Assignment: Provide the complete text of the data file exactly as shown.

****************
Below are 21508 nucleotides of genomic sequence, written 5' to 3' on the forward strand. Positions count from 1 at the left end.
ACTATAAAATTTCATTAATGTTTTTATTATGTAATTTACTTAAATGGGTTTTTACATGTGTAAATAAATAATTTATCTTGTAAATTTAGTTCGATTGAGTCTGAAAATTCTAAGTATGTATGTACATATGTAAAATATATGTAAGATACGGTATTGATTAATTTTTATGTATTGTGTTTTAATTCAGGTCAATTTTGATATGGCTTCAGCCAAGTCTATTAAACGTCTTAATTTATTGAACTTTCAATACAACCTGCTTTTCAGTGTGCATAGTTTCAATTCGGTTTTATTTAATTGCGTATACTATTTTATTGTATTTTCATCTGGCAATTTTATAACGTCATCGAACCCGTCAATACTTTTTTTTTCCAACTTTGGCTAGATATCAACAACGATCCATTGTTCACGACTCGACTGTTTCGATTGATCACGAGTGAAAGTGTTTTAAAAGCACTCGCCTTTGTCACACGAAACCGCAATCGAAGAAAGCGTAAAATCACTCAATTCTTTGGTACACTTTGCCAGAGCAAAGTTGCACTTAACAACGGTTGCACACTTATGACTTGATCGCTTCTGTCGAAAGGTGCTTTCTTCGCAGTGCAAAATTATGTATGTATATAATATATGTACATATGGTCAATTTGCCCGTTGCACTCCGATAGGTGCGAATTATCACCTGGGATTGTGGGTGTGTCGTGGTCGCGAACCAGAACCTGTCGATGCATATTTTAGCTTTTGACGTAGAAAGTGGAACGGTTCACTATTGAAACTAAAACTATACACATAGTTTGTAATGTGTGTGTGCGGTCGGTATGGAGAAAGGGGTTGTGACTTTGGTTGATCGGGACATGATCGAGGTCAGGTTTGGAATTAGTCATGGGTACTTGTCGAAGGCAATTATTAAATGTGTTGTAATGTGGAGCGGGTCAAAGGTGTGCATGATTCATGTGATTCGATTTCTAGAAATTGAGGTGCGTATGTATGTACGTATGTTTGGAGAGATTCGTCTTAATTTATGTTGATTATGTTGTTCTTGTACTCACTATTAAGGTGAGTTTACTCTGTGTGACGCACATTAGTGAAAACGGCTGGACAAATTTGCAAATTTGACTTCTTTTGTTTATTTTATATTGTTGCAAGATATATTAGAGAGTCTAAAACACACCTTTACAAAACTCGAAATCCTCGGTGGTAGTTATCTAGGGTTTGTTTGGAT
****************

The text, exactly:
Below are 21508 nucleotides of genomic sequence, written 5' to 3' on the forward strand. Positions count from 1 at the left end.
ACTATAAAATTTCATTAATGTTTTTATTATGTAATTTACTTAAATGGGTTTTTACATGTGTAAATAAATAATTTATCTTGTAAATTTAGTTCGATTGAGTCTGAAAATTCTAAGTATGTATGTACATATGTAAAATATATGTAAGATACGGTATTGATTAATTTTTATGTATTGTGTTTTAATTCAGGTCAATTTTGATATGGCTTCAGCCAAGTCTATTAAACGTCTTAATTTATTGAACTTTCAATACAACCTGCTTTTCAGTGTGCATAGTTTCAATTCGGTTTTATTTAATTGCGTATACTATTTTATTGTATTTTCATCTGGCAATTTTATAACGTCATCGAACCCGTCAATACTTTTTTTTTCCAACTTTGGCTAGATATCAACAACGATCCATTGTTCACGACTCGACTGTTTCGATTGATCACGAGTGAAAGTGTTTTAAAAGCACTCGCCTTTGTCACACGAAACCGCAATCGAAGAAAGCGTAAAATCACTCAATTCTTTGGTACACTTTGCCAGAGCAAAGTTGCACTTAACAACGGTTGCACACTTATGACTTGATCGCTTCTGTCGAAAGGTGCTTTCTTCGCAGTGCAAAATTATGTATGTATATAATATATGTACATATGGTCAATTTGCCCGTTGCACTCCGATAGGTGCGAATTATCACCTGGGATTGTGGGTGTGTCGTGGTCGCGAACCAGAACCTGTCGATGCATATTTTAGCTTTTGACGTAGAAAGTGGAACGGTTCACTATTGAAACTAAAACTATACACATAGTTTGTAATGTGTGTGTGCGGTCGGTATGGAGAAAGGGGTTGTGACTTTGGTTGATCGGGACATGATCGAGGTCAGGTTTGGAATTAGTCATGGGTACTTGTCGAAGGCAATTATTAAATGTGTTGTAATGTGGAGCGGGTCAAAGGTGTGCATGATTCATGTGATTCGATTTCTAGAAATTGAGGTGCGTATGTATGTACGTATGTTTGGAGAGATTCGTCTTAATTTATGTTGATTATGTTGTTCTTGTACTCACTATTAAGGTGAGTTTACTCTGTGTGACGCACATTAGTGAAAACGGCTGGACAAATTTGCAAATTTGACTTCTTTTGTTTATTTTATATTGTTGCAAGATATATTAGAGAGTCTAAAACACACCTTTACAAAACTCGAAATCCTCGGTGGTAGTTATCTAGGGTTTGTTTGGAT